“College will be some of the best years of your life.” I’ve always heard this phrase growing up, and as someone who’s successfully made it alive to senior year, I *think* I can finally attest to it! College hasn’t been particularly easy, no, but between all the crazy new adventures I’ve been on and all the incredible people I’ve met, I can definitely say that I’ll be walking out of these four years with some of the best memories, friendships, and lessons I’ll ever have in this lifetime. And one of the things that’s made it incredibly fulfilling is actually studying in a course I believe is best suited for me.
I’d say that choosing a course that fits you best is already winning half the battle. Some people may figure out their dream course at a young age, while others only discover theirs after a few months (or even years) in university. And guess what? Both are completely normal! We all live according to our own timelines, and only we can decide what truly is the "best" for us at the end of the day. Still, whether you’ve been dead set on a particular degree for years or you’re still trying to decipher what it is you *really* want to pursue as an adult, it’s also never a bad idea to seek guidance from those who’ve been in your shoes once upon a time.
So if you’re stuck and don’t know where to go or you just need a little affirmation to know that you’re setting yourself on the right track, then you’ve come to the right place! We asked three undergraduate students and three graduated professionals to give us their best pieces of advice on choosing the best college course for you.
Here are six meaningful tips to keep in mind when choosing your college course, according to people who’ve been there:
“Know your priorities.”
Jhannah Capistrano is a graduating student taking up BA Broadcast Communication at UP Diliman—a course she only shifted into after spending her first two years as a BA Political Science major. “I chose my first course because it sounded fancy,” she tells us. (LOL, who else can relate?) Jhannah shares that while she is interested in politics, she wasn’t sure if she was willing to learn about it for the next four years of her life.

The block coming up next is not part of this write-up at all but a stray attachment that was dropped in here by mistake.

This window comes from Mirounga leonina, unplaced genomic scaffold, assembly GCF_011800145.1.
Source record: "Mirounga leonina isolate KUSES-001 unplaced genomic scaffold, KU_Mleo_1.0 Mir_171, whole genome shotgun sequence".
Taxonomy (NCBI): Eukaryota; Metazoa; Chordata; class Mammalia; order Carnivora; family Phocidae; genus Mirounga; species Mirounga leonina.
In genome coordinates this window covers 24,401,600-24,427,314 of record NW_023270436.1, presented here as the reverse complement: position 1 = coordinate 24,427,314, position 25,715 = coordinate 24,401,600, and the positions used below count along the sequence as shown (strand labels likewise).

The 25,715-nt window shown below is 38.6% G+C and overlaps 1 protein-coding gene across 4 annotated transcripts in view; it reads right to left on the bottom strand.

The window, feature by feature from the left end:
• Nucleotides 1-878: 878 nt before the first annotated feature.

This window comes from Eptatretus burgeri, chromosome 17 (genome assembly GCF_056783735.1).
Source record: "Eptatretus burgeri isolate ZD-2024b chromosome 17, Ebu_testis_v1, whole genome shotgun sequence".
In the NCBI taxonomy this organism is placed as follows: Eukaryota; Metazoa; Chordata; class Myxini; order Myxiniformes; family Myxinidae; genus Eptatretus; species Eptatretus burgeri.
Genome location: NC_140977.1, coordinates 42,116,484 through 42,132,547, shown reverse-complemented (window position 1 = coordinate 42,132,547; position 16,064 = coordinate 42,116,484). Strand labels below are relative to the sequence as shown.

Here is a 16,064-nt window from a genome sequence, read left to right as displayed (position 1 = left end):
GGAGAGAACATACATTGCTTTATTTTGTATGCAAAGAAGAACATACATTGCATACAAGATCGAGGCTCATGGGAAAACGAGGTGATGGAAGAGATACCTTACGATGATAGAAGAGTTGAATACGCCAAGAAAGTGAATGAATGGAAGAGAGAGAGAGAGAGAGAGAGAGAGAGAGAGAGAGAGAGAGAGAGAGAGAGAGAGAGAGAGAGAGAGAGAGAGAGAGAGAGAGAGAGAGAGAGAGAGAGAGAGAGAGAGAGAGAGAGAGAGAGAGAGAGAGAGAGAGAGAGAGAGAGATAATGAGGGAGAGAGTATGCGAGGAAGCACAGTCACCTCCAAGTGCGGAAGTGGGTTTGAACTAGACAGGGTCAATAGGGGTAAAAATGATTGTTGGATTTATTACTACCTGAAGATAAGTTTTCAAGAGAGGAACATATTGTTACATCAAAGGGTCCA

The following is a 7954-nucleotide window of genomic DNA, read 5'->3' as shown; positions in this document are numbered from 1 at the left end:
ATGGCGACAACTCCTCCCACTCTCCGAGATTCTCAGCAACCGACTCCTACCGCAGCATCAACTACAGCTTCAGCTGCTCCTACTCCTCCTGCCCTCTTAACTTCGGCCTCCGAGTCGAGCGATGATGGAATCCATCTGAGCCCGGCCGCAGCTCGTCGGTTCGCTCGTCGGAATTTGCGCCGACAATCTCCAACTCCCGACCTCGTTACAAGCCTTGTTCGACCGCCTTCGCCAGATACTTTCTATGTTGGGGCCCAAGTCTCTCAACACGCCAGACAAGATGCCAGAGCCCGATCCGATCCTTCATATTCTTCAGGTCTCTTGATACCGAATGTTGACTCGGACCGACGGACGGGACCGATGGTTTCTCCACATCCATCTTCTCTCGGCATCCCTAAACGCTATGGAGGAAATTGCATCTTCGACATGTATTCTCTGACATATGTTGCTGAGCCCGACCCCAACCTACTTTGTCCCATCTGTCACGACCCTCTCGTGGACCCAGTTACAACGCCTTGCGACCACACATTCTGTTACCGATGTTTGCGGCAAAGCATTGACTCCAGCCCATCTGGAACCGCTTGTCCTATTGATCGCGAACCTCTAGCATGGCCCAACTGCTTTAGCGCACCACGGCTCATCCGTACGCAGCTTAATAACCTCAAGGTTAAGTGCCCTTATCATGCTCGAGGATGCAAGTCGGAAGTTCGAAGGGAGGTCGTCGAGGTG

“There’s really no formula,” she says, “Based on experience, knowing my personal priorities helped me decide. What do you prioritize? Your passion? Your calling? Your family’s dreams for you? A fun time in college? A fancy-sounding degree? I think only you can answer that.”
It’s easy to base our college decisions off of what we’ve been told or what we’ve seen has brought other people to success, but at the end of the day, we need to be able to listen to ourselves. We all have different priorities. Sorting through these is a good first step in deciphering what college course would be suitable for you and for your future goals.
“Don't limit your college options.”
Patty Custodio is one of the few that decided to take a leap and transfer out of the prestigious UP Diliman. “I felt completely lost in UP,” she shares. “I felt very useless and was in a very dark place at the time.”
Patty shares that while she was always passionate about music, she was advised to take up BS Business Administration for the sake of practicality. But after failing a class and being cut off from the program, it didn’t take long for her to realize she wasn’t meant to be there. After two long years of being a floating student, she found out about the BS Music Business Management (MBM) program in Meridian International College (otherwise known as MINT). The course was both a mixture of business and music—which was *exactly* what she wanted to study.
Despite the many voices telling her it was sayang to leave UP, Patty decided to take the leap anyway and even received a 70-percent scholarship! It was a scary process, but now in her third year, she’s experienced many opportunities that she would’ve missed out on had it not been for that leap of faith. “Now, I feel like I’m where I’m supposed to be,” she shares.
When choosing a college course, it’s easy to limit ourselves to the big universities we’ve grown up hearing about. And while aiming for them isn’t necessarily bad, when we decide to magnify the university more than our desired course or field of study, we may be robbing ourselves of the chance to learn what we’re truly interested in. Each university offers an array of courses that may only be specific to them, so make sure to do your research and don’t be afraid to step out of your current roster of universities!